Blue (queue management algorithm)

From Wikipedia, the free encyclopedia
Jump to: navigation, search

Blue is an scheduling discipline for the network scheduler developed by graduate student Wu-chang Feng for Professor Kang G. Shin at the University of Michigan and others at the Thomas J. Watson Research Center of IBM in 1999.[1]


Like random early detection (RED), it operates by randomly dropping or marking packet with explicit congestion notification mark before the transmit buffer of the network interface controller overflows. Unlike RED, however, it requires little or no tuning to be performed by the network administrator. A Blue queue maintains a drop/mark probability p, and drops/marks packets with probability p as they enter the queue. Whenever the queue overflows, p is increased by a small constant pi, and whenever the queue is empty, p is decreased by a constant pd < pi.

If the mix of traffic on the interface does not change, p will slowly converge to a value that keeps the queue within its bounds with full link utilization.

Stochastic fair Blue[edit]

The main flaw of Blue, which it shares with most single-queue queuing disciplines, is that it does not distinguish between traffic flows, but treats all flows as a single aggregate. Therefore, a single aggressive flow can push packets out of the queue belonging to other, better behaved, flows.

Stochastic fair Blue (SFB) is a stochastically fair variant of Blue which hashes flows and maintains a different mark/drop probability for each hash value. Assuming no hash collisions, SFB is able to provide a fair share of buffer space for every flow. In the presence of hash collisions, SFB is only stochastically fair.[2]

Unlike other stochastically fair queuing disciplines, such as SFQ (Stochastic Fairness Queuing), SFB can be implemented using a bloom filter rather than a hash table, which dramatically reduces its storage requirements when the number of flows is large. When a flow's drop/mark probability reaches 1, the flow has been shown to not react to congestion indications from the network. Such an inelastic flow is put in a "penalty box", and rate-limited.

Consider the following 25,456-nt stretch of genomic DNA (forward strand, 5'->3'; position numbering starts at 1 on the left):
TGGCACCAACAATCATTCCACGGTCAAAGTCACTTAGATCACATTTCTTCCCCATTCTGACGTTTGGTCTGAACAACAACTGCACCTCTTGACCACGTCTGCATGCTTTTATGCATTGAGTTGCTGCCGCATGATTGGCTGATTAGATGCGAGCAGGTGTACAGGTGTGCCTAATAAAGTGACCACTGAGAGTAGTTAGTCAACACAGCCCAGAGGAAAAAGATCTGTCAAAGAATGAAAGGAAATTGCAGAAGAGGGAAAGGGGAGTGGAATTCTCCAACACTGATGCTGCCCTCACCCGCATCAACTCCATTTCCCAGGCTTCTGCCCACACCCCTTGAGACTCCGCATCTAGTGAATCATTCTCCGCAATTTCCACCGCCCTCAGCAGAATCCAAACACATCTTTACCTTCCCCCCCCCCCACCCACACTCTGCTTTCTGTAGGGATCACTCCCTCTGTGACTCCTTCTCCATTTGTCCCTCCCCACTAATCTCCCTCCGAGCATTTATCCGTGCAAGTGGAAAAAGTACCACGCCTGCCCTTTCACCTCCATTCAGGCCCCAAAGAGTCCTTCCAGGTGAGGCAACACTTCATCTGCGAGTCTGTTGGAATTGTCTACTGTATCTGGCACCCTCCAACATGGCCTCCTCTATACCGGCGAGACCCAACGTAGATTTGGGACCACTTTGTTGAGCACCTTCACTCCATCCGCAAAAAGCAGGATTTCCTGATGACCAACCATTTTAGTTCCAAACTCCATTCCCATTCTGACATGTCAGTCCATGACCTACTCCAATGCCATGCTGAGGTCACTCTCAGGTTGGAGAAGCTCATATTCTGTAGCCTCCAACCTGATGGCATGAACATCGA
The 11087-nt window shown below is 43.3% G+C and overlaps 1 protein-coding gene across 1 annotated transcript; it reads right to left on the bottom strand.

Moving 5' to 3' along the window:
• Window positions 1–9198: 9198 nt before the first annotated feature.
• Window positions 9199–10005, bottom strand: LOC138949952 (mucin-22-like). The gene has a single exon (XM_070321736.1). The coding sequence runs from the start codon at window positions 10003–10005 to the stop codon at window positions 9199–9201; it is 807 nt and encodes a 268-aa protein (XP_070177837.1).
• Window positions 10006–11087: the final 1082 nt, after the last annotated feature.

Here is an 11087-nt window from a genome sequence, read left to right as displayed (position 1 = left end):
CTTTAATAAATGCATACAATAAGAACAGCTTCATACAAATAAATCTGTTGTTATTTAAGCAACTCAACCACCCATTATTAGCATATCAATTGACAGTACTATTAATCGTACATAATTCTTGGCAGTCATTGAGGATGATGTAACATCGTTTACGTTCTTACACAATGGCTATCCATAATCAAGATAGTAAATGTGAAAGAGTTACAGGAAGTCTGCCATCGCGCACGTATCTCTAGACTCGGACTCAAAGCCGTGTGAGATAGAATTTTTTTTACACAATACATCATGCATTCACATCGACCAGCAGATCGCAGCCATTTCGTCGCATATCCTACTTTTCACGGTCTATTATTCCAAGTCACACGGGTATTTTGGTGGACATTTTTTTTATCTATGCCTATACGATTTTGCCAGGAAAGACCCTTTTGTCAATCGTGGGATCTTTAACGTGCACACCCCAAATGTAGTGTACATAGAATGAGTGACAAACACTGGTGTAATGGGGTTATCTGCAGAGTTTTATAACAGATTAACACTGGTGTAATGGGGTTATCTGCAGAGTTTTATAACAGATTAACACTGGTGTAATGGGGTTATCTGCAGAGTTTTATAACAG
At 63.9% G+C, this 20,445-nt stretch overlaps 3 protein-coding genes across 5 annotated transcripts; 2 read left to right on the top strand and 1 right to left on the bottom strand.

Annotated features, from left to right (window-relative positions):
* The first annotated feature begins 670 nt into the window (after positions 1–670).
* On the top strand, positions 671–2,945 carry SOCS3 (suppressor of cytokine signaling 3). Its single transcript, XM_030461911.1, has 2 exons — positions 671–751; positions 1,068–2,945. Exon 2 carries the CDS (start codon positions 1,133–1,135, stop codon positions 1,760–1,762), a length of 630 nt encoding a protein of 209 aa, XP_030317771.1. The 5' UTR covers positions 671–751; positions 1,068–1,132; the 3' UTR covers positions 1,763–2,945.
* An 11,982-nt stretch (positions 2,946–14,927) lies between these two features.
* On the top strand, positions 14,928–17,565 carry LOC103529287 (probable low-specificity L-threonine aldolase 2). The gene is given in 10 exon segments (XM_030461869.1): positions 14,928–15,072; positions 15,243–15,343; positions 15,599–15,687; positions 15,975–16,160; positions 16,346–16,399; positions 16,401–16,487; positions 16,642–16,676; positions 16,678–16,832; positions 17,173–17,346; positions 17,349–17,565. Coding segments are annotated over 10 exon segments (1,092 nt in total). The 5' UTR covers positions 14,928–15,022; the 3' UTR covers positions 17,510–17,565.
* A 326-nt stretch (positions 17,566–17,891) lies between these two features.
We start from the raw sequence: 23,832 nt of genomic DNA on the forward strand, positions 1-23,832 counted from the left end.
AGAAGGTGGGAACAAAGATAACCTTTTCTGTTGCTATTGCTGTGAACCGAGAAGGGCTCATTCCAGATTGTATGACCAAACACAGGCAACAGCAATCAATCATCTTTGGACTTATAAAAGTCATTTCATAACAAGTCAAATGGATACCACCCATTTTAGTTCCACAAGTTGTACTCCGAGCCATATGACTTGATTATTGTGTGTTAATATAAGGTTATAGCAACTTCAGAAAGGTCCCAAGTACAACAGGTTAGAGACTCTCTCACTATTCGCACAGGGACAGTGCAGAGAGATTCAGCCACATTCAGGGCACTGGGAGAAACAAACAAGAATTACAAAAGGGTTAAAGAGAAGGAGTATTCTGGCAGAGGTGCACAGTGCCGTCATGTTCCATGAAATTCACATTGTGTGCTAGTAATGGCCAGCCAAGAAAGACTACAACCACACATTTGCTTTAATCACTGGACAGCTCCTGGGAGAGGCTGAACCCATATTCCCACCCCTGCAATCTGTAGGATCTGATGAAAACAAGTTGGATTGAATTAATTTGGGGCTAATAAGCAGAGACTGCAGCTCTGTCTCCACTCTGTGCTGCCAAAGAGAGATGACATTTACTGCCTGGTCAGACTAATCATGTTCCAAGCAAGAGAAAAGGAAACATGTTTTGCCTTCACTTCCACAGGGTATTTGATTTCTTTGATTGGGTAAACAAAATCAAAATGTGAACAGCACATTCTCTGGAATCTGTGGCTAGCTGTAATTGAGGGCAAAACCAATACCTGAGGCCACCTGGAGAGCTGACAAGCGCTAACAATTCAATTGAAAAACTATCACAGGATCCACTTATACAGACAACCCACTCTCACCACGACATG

Resilient stochastic fair Blue[edit]

Many scheduling algorithms, including the fairness-aimed ones, are notably vulnerable to spoofing distributed denial-of-service (DDoS) attacks. A resilient stochastic fair Blue (RSFB) algorithm was proposed in 2009 against spoofing DDoS attacks. The basic idea behind RSFB is to record the responsive normal TCP flows and rescue their dropped packets. RSFB algorithm is effective in preserving the TCP throughput in the presence of spoofing DDoS attacks.[3]


An implementation of Blue is part of ALTQ, the network scheduler for BSD Unix.[4]

An implementation of SFB for Linux was included in the Linux kernel in version 2.6.39.[5][6][7]


  1. ^ Wu-chang Feng; Dilip D. Kandlur; Debanjan Saha; Kang G. Shin (April 1999). "BLUE: A New Class of Active Queue Management Algorithms" (PDF). Computer Science Technical Report (University of Michigan) (CSE–TR–387–99). Retrieved June 8, 2013. 
  2. ^ Wu-Chang Feng; Dilip D. Kandlur; Debanjan Saha; Kang G. Shin (April 2001), "Stochastic Fair Blue: an algorithm for enforcing fairness" (PDF), Proceedings of INFOCOM 2001 3: 1520–1529, doi:10.1109/INFCOM.2001.916648, retrieved June 8, 2013 
  3. ^ Changwang Zhang; Jianping Yin & Zhiping Cai (2009). "RSFB: a Resilient Stochastic Fair Blue algorithm against spoofing DDoS attacks" (PDF). International Symposium on Communication and Information Technology (ISCIT): 1566–1567. ISBN 978-1-4244-4521-9. Retrieved June 8, 2013.  Abstract
  4. ^ Wu-chang Feng. "Blue". Web page. Retrieved June 8, 2013. 
  5. ^ Kernel Newbies - Linux 2.6.39 - Networking
  6. ^ "SFB Linux kernel network scheduler module". Retrieved 2013-09-07. 
  7. ^ Juliusz Chroboczek. "Stochastic Fair Blue for the Linux kernel". Retrieved June 8, 2013.